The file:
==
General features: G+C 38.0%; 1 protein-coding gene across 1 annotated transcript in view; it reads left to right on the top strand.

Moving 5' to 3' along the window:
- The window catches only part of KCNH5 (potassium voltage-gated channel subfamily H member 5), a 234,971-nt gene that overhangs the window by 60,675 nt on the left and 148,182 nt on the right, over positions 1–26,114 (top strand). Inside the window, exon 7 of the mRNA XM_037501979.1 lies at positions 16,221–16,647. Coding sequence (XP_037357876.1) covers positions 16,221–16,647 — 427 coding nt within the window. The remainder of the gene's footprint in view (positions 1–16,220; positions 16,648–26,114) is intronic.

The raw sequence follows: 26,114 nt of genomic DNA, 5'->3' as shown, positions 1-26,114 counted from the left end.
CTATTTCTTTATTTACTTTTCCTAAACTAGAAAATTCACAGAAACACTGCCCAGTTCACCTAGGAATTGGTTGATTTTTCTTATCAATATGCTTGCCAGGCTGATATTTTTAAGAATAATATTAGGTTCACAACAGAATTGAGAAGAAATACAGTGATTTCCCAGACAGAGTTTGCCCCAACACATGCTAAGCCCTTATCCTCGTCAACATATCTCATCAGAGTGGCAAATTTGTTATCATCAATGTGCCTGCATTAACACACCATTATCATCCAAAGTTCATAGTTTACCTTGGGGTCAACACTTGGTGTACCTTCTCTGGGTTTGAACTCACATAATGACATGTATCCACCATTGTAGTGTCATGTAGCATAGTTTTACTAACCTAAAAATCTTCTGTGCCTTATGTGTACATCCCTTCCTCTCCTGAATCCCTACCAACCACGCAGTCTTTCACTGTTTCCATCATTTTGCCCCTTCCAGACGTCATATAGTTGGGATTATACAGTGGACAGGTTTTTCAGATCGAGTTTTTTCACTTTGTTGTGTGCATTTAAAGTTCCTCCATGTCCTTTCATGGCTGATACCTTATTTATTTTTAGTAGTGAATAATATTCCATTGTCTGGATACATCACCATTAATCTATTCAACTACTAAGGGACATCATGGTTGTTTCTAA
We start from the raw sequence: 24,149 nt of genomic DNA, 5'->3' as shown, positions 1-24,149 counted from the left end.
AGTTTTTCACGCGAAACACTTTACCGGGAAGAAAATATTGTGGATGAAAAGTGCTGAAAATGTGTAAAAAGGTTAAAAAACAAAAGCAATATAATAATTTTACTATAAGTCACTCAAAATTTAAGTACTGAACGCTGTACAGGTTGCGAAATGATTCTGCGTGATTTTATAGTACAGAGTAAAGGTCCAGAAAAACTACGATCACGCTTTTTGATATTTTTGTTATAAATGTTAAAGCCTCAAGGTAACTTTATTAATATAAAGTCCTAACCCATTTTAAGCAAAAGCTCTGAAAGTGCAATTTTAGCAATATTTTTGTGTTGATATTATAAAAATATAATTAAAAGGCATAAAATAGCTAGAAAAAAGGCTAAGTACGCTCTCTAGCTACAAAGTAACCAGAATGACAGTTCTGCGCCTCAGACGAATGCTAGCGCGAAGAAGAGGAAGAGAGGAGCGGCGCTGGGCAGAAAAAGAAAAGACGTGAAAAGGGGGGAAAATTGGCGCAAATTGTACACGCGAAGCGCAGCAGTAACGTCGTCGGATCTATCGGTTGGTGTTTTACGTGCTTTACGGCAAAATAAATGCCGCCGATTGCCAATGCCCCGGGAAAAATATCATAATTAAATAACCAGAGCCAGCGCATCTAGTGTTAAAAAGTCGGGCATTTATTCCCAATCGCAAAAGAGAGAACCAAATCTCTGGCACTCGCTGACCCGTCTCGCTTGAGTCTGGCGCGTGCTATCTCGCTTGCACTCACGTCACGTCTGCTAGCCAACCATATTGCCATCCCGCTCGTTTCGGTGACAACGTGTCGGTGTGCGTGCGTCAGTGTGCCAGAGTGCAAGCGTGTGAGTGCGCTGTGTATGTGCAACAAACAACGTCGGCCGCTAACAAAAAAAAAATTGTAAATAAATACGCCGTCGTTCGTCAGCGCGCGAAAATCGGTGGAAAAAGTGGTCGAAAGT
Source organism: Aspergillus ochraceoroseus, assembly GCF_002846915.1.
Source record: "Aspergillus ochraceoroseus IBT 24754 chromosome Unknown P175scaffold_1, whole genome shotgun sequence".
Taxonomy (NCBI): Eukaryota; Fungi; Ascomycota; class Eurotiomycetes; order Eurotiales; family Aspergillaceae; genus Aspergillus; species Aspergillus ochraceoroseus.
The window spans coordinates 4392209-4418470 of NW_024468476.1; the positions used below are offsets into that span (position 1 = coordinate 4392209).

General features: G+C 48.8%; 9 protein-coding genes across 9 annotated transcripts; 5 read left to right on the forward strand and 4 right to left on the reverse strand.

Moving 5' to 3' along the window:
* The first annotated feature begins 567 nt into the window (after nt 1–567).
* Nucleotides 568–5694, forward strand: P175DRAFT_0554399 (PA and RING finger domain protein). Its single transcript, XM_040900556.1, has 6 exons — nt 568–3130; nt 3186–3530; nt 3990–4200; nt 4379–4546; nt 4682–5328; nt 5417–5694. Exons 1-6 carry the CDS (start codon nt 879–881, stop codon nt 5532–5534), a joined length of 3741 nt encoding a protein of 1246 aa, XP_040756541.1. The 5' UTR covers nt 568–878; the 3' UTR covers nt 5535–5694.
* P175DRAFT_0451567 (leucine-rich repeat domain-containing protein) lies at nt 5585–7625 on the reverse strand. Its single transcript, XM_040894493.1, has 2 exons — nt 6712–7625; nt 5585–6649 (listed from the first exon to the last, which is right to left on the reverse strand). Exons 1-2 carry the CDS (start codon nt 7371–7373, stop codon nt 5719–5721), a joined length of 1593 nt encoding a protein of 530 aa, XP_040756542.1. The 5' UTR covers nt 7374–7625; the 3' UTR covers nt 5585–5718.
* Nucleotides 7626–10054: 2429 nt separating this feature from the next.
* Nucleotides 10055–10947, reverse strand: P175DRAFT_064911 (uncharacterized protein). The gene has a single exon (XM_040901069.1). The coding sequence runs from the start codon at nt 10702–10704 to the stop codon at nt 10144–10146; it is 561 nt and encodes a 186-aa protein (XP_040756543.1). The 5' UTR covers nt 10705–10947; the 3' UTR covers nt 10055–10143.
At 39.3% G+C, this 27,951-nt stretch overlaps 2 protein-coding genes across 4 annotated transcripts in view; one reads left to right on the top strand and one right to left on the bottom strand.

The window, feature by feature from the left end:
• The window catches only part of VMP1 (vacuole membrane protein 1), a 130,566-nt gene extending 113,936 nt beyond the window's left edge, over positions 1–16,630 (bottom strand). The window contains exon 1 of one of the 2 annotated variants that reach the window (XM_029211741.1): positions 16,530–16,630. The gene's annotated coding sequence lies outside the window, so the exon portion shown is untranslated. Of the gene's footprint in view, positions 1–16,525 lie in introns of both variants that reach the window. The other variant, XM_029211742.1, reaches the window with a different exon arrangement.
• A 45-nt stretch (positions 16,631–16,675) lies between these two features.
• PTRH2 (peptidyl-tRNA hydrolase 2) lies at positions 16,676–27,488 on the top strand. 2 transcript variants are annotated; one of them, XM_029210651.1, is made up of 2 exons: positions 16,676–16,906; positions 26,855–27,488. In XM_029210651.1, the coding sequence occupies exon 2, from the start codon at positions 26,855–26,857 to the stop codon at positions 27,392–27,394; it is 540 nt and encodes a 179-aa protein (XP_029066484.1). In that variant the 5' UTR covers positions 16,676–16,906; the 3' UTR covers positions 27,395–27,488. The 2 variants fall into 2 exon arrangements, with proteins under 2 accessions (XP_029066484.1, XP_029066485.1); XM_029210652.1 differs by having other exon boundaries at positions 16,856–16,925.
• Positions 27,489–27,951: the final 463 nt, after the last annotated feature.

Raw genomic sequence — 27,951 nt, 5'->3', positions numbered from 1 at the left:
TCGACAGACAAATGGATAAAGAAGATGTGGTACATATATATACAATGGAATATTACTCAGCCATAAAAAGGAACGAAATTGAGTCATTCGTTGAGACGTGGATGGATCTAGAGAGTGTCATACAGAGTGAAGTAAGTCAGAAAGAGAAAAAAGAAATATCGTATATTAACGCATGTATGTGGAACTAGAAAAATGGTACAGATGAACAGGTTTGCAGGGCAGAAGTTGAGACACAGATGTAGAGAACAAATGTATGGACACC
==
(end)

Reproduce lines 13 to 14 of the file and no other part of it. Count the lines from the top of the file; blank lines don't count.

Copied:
Moving 5' to 3' along the window:
* The first annotated feature begins 567 nt into the window (after nt 1–567).